Thursday, July 25, 2019
By Randy Romero
It was a balmy and breezy afternoon in mid-April when Andy Goodman landed on Mrs. Landau’s front porch. Door-to-door salesmen are virtually obsolete. But that didn’t stop Andy’s employers from trying every sales technique. They advertised on TV and radio, placed ads in local papers, and they were one of the few companies left that employed door-to-door salesmen.
They used to call them drummers, an archaic term. Salesmen were sent from home to home to drum up interest in whatever new product their company was pushing on potential customers. Nowadays, they’re called consultants. Andy preferred the term to salesman.
Andy was in the neighborhood to push the company’s new wireless alarm system. He rang the doorbell twice before Mrs. Landau answered. She invited him in without hesitation. He barely had the opportunity to introduce himself. She led him to the living room and invited him to take a seat.
“Want some lemonade, dear? I also have iced tea.” She smiled; a sweet, innocuous smile.
“Iced tea sounds lovely, ma’am. Thank you.”
“I also have some chocolate biscotti, if you’re interested.”
“Sounds great,” Andy said with a forced smile. “I normally don’t eat chocolate. But I can make an exception for some biscotti.”
“You don’t eat chocolate? Who doesn’t eat chocolate?”
“No, I’m vegan. I normally don’t eat anything with dairy, including chocolate.”
“Vegan? So you don’t eat meat either?”
“Not in years. But like I said, I’ll make the occasional exception when it comes to chocolate.”
Mrs. Landau excused herself from the living room and went to the kitchen. She appeared old and frail, but she moved with quite the spring in her step.
Andy took a gander around the living room. Plastic covered furniture. Old, frayed brown carpets. An unsightly mustard yellow wallpaper that looked to be about fifty years old.
Andy had encountered her type before. Lonely old ladies who were desperate for company. She’d probably talk his ear off for hours and he still wouldn’t make the sale. But unfortunately this was part of the job.
She returned with a pitcher of iced tea and biscotti on a silver tray and placed it on the coffee table. She poured him a glass of iced tea and poured one for herself but left it sitting at her side of the coffee table.
“So, Mrs. Landau–”
“I guess you can call me Ms. Landau now. My husband’s deceased.”
“I’m terribly sorry for your loss,” Andy said, feigning sympathy. His tone was somber, but it was all an act. He still had his eyes on the objective. If listening to old stories or mourning over dead husbands and lost relatives helped make the sale, so be it.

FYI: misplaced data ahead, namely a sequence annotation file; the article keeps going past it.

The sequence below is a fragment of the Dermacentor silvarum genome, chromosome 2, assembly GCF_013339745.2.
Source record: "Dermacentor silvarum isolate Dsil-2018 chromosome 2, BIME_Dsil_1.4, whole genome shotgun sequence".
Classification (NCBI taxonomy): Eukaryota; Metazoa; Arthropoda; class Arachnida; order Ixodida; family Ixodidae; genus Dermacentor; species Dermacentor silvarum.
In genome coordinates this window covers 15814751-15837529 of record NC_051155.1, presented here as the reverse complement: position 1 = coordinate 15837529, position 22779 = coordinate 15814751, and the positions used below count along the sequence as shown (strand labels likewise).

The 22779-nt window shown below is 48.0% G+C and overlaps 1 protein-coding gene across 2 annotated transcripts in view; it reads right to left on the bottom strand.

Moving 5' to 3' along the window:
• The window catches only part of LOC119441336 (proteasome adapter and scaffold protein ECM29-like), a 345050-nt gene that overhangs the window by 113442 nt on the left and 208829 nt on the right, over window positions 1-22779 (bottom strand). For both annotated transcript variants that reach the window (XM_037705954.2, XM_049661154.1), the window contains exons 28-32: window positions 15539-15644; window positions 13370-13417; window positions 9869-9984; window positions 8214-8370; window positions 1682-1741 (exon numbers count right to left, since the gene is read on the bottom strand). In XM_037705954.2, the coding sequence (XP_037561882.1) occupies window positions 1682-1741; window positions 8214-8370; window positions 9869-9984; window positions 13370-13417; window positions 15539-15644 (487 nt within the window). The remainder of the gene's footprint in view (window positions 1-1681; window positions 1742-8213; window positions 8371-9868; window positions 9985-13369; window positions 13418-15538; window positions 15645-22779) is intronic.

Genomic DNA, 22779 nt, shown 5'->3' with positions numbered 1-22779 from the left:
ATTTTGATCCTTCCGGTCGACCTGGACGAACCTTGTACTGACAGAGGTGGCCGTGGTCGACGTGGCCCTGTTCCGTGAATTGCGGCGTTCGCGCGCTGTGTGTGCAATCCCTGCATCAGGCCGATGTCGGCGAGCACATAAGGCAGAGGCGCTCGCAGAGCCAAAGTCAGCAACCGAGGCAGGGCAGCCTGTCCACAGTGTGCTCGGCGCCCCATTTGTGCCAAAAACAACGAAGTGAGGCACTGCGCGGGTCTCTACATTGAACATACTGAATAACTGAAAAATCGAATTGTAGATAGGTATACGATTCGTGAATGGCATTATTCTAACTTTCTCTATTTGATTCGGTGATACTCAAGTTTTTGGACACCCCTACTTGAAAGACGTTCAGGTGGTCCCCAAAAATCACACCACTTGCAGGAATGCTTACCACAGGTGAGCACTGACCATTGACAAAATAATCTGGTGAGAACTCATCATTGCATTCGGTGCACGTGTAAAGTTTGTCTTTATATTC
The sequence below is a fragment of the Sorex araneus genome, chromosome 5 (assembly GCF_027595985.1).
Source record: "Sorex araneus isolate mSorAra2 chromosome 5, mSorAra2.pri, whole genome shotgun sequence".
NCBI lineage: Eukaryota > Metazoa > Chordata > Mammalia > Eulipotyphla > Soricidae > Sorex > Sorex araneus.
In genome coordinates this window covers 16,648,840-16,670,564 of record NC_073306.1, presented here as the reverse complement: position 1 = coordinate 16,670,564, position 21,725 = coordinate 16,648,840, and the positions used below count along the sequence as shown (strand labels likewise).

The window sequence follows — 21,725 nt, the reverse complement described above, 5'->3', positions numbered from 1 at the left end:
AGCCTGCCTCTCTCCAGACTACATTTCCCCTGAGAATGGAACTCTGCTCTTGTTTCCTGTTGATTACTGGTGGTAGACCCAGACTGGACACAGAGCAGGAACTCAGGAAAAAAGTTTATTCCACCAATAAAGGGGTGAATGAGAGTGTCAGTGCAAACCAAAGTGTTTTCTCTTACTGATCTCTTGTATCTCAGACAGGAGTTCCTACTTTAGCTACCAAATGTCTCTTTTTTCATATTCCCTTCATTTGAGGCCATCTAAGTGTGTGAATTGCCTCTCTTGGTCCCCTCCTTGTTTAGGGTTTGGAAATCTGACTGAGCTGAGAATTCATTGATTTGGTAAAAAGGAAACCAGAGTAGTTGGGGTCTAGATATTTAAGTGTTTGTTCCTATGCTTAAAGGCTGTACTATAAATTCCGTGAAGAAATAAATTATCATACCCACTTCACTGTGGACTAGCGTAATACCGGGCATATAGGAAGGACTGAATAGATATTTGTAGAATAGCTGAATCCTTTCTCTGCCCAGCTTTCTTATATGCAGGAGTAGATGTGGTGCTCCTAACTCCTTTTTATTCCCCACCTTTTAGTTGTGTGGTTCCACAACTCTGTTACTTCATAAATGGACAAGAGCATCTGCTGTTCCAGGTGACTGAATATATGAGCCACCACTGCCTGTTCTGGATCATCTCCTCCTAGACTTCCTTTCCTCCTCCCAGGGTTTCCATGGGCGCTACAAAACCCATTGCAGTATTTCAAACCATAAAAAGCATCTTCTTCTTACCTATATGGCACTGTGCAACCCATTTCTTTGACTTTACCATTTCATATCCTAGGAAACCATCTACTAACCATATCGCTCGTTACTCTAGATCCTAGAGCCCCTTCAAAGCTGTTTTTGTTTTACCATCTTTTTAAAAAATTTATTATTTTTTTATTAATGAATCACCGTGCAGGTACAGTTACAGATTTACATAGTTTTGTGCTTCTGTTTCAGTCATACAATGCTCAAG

He didn’t think of himself as a bad guy. He was just doing his job. He worked on commission. No sale meant no paycheck.
“Don’t be sorry. He was a brutish oaf. A heavy drinker. Rotten attitude. Truth be told, I’m a little relieved he’s gone. I know how awful that sounds, but it’s just how I feel.”
Andy didn’t know how to react to that. He sipped his tea quietly, helped himself to some biscotti. It tasted a little stale but he didn’t want to appear rude in front of his host.
“I don’t think we were properly introduced. My name is Andy Goodman. Thank you for letting me into your home. Are you concerned at all about security?”
“I suppose I should be at my age. This house could definitely be more secure. The neighborhood has really gone downhill. I caught a man trying to break in through my backdoor. Chased him off with a broom. Ha! You should’ve seen his face!”
“Well, I work for a large security company and we’re currently running a special promotion. A free wireless home security system, with free installation. Of course, I’ll be perfectly honest with you, the offer does come with a two year monitoring agreement. But that’s two years of 24/7 protection. Motion sensors, door and window contacts, smoke alarms. We even have cameras available. As long as your system is armed, someone will be monitoring your home every minute of the day for signals. Do you have a cell phone?”
“Of course. I’m old, but I’m not that out of touch.” She chuckled and Andy forced a chuckle in return.
“If you’re interested in cameras, we have an app that allows you to remotely view the footage. That way you can keep an eye on your house even on the go.”
He finished his tea. She offered him a refill but he declined. He was a little nauseous and dizzy. The whole room started to spin. The mustard yellow wallpaper seemed to be swaying.
He tried to stand, but sunk right back down on the plastic coated couch, and his whole world went black.